Solar hot water tank

BOSTON--Gear for making buildings greener was on display at this year's BuildingEnergy conference of the Northeast Sustainable Energy Association, which seemed to have a greater emphasis on energy efficiency this year.

Pictured here is the inside of a solar hot-water storage tank from Stiebel Eltron. With solar hot-water systems, solar panels or tubes heat a liquid that is pumped into a storage tank to heat water.

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Let the sunshine in

One way to cut electricity use from lighting and to enjoy the benefits of natural light is through a skylight. "Daylighting" systems such as this one from Velux are an improvement over flat skylights because they can pipe light through attics and into the rooms below. Some of them also use lenses to magnify light. Because of the efficiency benefits, daylight systems can get a tax credit for buyers after a purchase, according to Velux.

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Superinsulation in a box

One route to home energy efficiency is to make houses as air-tight as possible and add a lot of insulation, even on the exterior of the building. This model shows how this technique can create a wall with a R-value, or insulating value, of 45, which is very high. Two layers of insulating foam are added to the plywood exterior and packed cellulose is put into the wall cavity. All penetrations, such as those for electrical outlets, are sealed up to prevent air leaks. Preferred Building Systems manufacturers pre-fab superinsulated homes.

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Backyard solar tracker

An important component of solar installations are trackers, the structures that hold up solar electric panels and position the panels toward the sun during the course of the day. This system here from AllSun Trackers, which could be used in a residential home yard, includes an inverter to convert from direct current to household electrical current. In high winds, the system will flatten out and lock in place.

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Heat camera

Infrared cameras, which detect heat, are increasingly being used by energy auditors as a way to find heat loss inside homes. Locating hot spots on an exterior, for example, will provide clues as to where conditioned air is leaking through holes in the building shell.

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Electric car charger

It's a new business but one that could develop as electric vehicles take to the streets--Aerovironment is one of a handful of companies that are making electric car charging stations for households. Cars such as the Chevy Volt and Nissan Leaf can be charged with existing household outlets. But upgrading to a higher-voltage charging station, which need to be installed by an electrician, will cut charging time roughly in half.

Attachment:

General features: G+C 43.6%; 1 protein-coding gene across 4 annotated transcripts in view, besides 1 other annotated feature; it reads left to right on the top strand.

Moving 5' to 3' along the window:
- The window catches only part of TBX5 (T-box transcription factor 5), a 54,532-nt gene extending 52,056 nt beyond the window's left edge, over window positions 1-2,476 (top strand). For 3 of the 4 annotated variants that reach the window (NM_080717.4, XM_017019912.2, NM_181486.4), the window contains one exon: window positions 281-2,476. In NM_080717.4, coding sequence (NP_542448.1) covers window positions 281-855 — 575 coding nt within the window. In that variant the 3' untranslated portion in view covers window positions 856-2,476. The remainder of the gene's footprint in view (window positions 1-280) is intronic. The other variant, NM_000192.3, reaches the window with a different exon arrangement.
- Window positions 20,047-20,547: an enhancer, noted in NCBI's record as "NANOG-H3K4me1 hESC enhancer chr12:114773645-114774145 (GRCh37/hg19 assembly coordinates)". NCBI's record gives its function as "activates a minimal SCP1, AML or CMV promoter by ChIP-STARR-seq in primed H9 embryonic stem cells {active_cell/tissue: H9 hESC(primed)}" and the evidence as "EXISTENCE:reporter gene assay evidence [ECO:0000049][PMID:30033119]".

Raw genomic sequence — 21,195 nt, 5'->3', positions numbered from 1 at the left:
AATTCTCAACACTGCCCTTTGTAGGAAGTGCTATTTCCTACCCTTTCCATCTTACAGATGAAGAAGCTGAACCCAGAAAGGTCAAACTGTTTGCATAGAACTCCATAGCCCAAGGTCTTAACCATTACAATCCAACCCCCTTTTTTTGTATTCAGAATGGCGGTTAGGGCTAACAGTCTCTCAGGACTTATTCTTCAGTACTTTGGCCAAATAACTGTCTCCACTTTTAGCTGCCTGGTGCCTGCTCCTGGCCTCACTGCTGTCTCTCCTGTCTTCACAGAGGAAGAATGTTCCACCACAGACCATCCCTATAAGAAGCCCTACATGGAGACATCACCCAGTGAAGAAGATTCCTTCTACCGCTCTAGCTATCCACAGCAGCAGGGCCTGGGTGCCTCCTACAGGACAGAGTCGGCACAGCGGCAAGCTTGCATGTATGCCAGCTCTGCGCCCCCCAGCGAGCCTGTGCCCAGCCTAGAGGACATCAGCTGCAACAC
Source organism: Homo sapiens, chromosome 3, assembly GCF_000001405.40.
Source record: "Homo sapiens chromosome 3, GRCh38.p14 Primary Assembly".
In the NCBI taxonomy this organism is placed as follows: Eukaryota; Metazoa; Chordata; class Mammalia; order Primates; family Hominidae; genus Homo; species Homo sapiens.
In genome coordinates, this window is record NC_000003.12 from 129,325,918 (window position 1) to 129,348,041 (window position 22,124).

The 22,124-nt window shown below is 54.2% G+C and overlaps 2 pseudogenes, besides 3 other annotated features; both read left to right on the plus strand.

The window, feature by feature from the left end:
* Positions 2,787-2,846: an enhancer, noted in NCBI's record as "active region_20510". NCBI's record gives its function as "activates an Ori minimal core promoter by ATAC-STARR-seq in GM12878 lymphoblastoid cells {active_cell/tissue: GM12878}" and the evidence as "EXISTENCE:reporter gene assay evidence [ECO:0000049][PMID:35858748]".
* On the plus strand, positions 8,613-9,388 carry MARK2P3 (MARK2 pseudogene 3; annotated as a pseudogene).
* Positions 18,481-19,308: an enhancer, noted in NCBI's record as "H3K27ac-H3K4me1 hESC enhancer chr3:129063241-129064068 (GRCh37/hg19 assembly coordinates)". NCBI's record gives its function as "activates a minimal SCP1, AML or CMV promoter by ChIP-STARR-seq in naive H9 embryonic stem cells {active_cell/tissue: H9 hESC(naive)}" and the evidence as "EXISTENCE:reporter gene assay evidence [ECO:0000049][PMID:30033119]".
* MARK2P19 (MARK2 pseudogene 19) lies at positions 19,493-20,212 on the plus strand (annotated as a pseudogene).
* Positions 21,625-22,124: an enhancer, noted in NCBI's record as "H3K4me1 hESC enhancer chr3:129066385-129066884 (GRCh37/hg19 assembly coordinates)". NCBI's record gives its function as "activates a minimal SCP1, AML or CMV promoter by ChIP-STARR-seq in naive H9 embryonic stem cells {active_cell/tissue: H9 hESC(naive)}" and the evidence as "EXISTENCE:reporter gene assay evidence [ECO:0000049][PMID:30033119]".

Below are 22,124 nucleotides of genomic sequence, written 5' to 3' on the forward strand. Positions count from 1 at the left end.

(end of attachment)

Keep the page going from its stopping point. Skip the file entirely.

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Solar street light

Solar-powered street light options are expanding and starting to be used. Street lights from SolarOne, which use an LED light, are already being used at the University of Georgia, Abu Dhabi, and a few other locations. Solar-powered street lights from another company, Sol, were donated as part of Haiti relief efforts.

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LED replacement bulbs

LED lighting is a common feature of green-building conferences and increasingly are being touted as replacements for incandescent or compact florescent bulbs. These LED bulbs from LED Waves are designed for downlighting applications and general-purpose use. A 60-watt replacement bulb uses eight watts, according to a company representative.

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Air seal versus insulation

Another common display at green-building conferences is a demonstration of the differences between different types of building insulation. In the past few years, sprayed-in foam insulation has come into favor because it not only insulates a wall cavity or attic, but also seals, which prevents conditioned air from leaking out. This display has air blow from below to show how air flows through fiberglass but much less through foam, allowing foam to retain more heat.

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Green roof, green grid

Green roofs are a way to insulate rooftops and reduce the amount of water run-off with plants. Typically, green roofs are used on flat commercial buildings.

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Biomass heating systems

Biomass is one form of renewable energy that is used widely but doesn't get as much attention as solar or wind. German manufacturer, Viessman, which makes solar hot water systems, now also makes biomass heating systems for industrial use. They can be run by burning wood chips, sawdust, or pellets.

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